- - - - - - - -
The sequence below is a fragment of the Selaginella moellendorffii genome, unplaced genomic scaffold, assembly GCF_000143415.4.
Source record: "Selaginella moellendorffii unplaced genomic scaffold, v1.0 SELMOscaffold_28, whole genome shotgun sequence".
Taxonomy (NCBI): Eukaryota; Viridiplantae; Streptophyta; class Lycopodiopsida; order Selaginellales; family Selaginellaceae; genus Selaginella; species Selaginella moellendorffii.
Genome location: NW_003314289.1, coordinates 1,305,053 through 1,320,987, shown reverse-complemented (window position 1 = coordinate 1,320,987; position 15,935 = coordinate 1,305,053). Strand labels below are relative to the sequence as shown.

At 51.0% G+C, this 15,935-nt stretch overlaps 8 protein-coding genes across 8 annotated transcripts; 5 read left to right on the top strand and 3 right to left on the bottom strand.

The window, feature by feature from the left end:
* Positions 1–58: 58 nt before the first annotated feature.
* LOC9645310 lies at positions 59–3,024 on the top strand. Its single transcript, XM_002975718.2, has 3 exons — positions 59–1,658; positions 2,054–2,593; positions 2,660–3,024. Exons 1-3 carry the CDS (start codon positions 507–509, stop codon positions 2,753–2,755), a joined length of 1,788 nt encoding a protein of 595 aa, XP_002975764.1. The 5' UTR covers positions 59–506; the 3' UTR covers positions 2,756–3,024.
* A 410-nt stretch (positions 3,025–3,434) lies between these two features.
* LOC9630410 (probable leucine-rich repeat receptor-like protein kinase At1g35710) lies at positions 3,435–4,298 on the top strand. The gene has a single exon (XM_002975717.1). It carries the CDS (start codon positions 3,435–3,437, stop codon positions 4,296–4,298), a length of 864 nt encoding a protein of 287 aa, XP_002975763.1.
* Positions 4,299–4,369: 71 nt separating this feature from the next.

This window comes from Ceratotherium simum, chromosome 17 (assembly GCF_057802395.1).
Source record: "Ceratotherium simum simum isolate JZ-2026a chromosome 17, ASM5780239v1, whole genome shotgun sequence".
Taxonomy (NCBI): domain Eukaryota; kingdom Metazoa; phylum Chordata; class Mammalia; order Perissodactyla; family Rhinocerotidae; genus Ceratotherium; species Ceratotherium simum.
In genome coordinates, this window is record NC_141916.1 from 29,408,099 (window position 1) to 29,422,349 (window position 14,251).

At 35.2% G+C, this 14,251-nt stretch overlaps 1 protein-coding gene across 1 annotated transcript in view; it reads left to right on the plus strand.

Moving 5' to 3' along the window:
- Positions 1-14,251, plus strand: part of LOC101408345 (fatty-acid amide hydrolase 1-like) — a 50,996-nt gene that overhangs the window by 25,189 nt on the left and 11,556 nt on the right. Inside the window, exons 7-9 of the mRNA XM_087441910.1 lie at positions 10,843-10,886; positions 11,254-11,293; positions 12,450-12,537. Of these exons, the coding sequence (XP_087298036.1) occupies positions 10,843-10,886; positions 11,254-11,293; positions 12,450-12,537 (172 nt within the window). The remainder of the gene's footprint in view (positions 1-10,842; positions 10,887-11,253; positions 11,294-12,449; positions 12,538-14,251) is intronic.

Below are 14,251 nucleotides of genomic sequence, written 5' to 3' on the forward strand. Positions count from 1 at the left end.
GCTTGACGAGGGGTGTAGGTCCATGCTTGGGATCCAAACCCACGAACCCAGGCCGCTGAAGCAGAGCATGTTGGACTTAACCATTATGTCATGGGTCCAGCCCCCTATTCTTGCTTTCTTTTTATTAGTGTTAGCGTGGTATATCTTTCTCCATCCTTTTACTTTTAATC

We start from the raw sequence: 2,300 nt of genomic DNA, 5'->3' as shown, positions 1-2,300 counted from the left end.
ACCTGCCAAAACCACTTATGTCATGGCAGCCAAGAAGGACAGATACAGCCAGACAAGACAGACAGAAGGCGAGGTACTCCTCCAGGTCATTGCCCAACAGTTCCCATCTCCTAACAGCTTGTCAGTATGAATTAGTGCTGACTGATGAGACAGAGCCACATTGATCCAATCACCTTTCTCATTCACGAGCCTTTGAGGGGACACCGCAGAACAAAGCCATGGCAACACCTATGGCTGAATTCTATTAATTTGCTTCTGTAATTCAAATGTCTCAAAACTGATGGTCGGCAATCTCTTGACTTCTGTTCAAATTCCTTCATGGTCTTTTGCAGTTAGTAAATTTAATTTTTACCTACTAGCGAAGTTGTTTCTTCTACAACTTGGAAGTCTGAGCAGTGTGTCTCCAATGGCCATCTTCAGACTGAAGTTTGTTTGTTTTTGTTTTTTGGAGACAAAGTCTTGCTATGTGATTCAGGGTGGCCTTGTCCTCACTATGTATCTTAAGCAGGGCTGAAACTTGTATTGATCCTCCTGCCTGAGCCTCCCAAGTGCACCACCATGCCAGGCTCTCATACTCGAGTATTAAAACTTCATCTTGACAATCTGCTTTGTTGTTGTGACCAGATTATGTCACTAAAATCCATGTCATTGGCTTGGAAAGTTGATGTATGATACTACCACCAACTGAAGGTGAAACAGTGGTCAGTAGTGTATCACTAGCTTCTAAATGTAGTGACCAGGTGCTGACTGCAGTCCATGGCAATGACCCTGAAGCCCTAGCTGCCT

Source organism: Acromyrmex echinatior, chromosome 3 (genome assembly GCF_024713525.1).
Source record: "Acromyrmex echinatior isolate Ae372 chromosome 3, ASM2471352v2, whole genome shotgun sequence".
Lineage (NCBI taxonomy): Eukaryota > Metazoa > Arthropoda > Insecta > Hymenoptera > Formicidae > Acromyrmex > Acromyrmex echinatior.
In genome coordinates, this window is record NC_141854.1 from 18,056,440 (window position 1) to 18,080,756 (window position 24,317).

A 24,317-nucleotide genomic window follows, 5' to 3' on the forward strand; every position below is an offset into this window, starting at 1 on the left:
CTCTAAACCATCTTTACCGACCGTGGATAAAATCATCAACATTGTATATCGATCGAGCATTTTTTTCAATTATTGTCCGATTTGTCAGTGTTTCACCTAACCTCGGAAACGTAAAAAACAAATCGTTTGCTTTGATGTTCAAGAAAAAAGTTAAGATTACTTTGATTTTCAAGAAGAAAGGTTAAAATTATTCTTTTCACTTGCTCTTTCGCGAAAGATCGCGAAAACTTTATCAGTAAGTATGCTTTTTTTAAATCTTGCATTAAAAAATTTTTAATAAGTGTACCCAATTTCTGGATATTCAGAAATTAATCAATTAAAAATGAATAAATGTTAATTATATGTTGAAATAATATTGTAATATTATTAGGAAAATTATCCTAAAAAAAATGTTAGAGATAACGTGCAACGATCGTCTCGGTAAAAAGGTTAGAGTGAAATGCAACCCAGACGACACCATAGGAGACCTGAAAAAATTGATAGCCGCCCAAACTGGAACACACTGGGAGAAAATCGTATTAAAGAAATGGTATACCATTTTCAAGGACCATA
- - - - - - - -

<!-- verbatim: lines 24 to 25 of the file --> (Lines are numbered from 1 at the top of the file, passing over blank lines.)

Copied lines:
Source record: "Acromyrmex echinatior isolate Ae372 chromosome 3, ASM2471352v2, whole genome shotgun sequence".
Lineage (NCBI taxonomy): Eukaryota > Metazoa > Arthropoda > Insecta > Hymenoptera > Formicidae > Acromyrmex > Acromyrmex echinatior.